We woke splendidly rested, having missed the dawn by a bit, but none the less with plenty of time up our sleeves to complete our morning ablutions and breakfast before timing our casting off to be at the first lock, not two hundred metres away, by nine.
By one minute past nine and seventeen seconds, one of us had begun to chastise the other for always testing the boundaries of the poor sleepy Authority that looks after the waterways. Thankfully a mere ninety seconds late the signal lights came on and Mr P, by now chafing at the bit, roared off, drowning any further suggestions of returning to the bank for a bit.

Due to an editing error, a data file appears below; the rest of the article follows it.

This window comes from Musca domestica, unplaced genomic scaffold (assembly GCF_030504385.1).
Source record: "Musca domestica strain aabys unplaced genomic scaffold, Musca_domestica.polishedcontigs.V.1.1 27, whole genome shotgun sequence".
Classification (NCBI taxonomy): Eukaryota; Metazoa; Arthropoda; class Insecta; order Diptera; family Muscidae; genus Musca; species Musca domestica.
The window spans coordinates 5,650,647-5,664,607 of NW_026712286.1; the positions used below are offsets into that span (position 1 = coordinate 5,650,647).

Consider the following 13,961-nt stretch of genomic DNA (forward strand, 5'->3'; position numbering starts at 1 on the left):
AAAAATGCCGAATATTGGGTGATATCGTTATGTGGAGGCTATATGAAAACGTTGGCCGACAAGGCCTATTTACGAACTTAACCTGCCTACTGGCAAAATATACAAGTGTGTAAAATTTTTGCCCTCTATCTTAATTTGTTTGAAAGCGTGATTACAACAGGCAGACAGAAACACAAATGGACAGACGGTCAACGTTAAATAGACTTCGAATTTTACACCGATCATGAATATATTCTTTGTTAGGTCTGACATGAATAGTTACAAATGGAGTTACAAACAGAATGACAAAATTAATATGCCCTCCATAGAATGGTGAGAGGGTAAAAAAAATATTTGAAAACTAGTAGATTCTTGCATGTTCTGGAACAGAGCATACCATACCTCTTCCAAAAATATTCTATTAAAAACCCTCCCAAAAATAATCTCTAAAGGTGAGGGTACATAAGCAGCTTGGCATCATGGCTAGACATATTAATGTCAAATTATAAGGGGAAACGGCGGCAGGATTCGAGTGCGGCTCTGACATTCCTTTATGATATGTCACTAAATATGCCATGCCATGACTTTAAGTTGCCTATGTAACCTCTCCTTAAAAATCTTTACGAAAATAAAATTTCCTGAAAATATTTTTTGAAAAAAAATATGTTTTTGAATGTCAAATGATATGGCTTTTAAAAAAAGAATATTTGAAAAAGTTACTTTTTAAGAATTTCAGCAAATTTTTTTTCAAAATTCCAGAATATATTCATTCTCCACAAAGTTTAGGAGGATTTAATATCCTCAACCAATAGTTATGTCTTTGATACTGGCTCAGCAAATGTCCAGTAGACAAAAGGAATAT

The weather forecast had warned of waning temperatures, indifferent skies and perhaps precipitation later in the day and evening, perfect for just tumbling along through the forest with no compelling reason (until the rain came) to stop. We’ve travelled in these parts before, so we don’t gasp as much as we once did at the constant changes from one bend to another as we move between deep forest and river plain, but our fascination with the magnitude of change between seasons remains.
The more observant among us may recognise the trunks of the trees in the photo above, the difference between high summer and spring in April last year is nothing short of amazing to our minds developed in a country where seasons are marked by the amount of rain received in given month.